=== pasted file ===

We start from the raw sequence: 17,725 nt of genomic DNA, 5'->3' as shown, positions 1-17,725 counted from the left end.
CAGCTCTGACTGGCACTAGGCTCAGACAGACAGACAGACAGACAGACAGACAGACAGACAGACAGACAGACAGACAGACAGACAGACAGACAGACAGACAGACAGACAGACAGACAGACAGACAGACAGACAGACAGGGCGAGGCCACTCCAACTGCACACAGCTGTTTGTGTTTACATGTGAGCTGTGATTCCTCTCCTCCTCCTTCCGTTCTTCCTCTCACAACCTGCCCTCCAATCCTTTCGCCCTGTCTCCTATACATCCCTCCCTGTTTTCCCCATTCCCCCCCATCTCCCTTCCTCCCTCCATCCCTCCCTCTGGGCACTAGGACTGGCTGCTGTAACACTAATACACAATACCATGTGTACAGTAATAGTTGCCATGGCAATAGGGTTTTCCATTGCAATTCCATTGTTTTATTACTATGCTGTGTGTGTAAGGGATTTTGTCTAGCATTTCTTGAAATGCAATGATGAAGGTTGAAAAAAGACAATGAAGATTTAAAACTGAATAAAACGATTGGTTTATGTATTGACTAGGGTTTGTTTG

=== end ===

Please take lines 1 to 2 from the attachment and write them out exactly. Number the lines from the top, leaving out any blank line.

We start from the raw sequence: 17,725 nt of genomic DNA, 5'->3' as shown, positions 1-17,725 counted from the left end.
CAGCTCTGACTGGCACTAGGCTCAGACAGACAGACAGACAGACAGACAGACAGACAGACAGACAGACAGACAGACAGACAGACAGACAGACAGACAGACAGACAGACAGACAGACAGACAGACAGACAGACAGACAGGGCGAGGCCACTCCAACTGCACACAGCTGTTTGTGTTTACATGTGAGCTGTGATTCCTCTCCTCCTCCTTCCGTTCTTCCTCTCACAACCTGCCCTCCAATCCTTTCGCCCTGTCTCCTATACATCCCTCCCTGTTTTCCCCATTCCCCCCCATCTCCCTTCCTCCCTCCATCCCTCCCTCTGGGCACTAGGACTGGCTGCTGTAACACTAATACACAATACCATGTGTACAGTAATAGTTGCCATGGCAATAGGGTTTTCCATTGCAATTCCATTGTTTTATTACTATGCTGTGTGTGTAAGGGATTTTGTCTAGCATTTCTTGAAATGCAATGATGAAGGTTGAAAAAAGACAATGAAGATTTAAAACTGAATAAAACGATTGGTTTATGTATTGACTAGGGTTTGTTTG